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This profile was last updated on 9/2/10  and contains information from public web pages and contributions from the ZoomInfo community.

Employment History

Board Memberships and Affiliations

  • Director
    Wildlife Services
35 Total References
Web References
Meeting every two years, conference ..., 2 Sept 2010 [cached]
Meeting every two years, conference leader Roger Woodruff of USDA's Animal and Plant Health Inspection Service in Olympia, Wash., said they wanted to try something different this year.
"We have a program here (Bird Airstrike Hazard Program) with wildlife biologist Dane Ledbetter, so it seemed like a natural fit for us to come," said Woodruff. "Our purpose is training and education, information exchange and interfacing with cooperatives like the U.S. Navy."
Ledbetter works with NAS Whidbey Island's Operations Department as a USDA-affiliate wildlife biologist.
"Our work is very diverse," said Woodruff.
Farmers wish for Canadian help to control starlings [cached]
About a half-million are destroyed statewide yearly, said Roger Woodruff, state director of wildlife services for the USDA.
Woodruff said the program is not denting the population of millions."The idea is to reduce damage," he said.
Yakima Herald-Republic Local News, Sports, Real Estate, Obituaries, Shopping and Advertising, 22 Jan 2004 [cached]
"With most of those (sprays), you have to apply it, then reapply it after the grass grows or when it rains," says Roger Woodruff, regional director of the U.S. Department of Agriculture Wildlife Services. | Environment, 30 April 2002 [cached]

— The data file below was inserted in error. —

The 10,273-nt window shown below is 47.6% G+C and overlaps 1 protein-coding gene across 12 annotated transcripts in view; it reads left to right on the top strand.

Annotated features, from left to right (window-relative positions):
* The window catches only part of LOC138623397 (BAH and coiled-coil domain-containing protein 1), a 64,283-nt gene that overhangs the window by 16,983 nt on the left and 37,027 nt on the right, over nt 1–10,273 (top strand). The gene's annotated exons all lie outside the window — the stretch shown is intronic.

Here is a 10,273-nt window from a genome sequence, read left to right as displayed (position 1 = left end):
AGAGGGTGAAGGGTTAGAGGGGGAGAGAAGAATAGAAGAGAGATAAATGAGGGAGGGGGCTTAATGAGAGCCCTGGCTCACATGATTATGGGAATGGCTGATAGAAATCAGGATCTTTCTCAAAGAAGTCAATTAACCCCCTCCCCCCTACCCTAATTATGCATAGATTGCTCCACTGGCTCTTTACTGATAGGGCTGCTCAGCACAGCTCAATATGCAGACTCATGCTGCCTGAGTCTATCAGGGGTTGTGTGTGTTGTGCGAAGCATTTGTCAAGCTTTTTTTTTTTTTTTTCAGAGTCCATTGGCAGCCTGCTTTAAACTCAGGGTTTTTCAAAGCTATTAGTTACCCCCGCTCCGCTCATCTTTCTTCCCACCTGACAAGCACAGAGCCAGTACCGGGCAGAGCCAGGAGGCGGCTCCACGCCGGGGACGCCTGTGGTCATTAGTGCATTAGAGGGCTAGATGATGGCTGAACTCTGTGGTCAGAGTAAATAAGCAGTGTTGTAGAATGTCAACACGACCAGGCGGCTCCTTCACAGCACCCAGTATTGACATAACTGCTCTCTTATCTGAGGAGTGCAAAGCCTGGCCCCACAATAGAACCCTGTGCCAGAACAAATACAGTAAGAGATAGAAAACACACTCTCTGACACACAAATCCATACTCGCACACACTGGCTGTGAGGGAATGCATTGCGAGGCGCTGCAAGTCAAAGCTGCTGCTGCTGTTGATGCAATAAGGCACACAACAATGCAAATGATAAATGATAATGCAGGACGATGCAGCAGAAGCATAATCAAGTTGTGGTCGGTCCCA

Roger Woodruff, the Department of Agriculture's regional wildlife services chief, said requests for assistance dropped in 2001 - a reversal from the year before, when his agency was unable to respond to all the land managers who asked for it.
The resident geese now common in Western Washington cities are a subspecies known as the Western Canada goose.Native to areas east of the Cascades, they normally migrate to the Southwest in winter.
They were introduced to Western Washington by wildlife officials who feared they would die out when construction of the John Day and The Dalles dams flooded Columbia River habitat, Woodruff said.
The geese aren't much trouble this time of year because many disperse to nest. Kokanee Salmon North Carolina, 18 June 2005 [cached]
The culling means people can now "see and enjoy" the geese, but "not be slipping in poop everywhere," said Roger Woodruff, . Department of Agriculture state director in Olympia.
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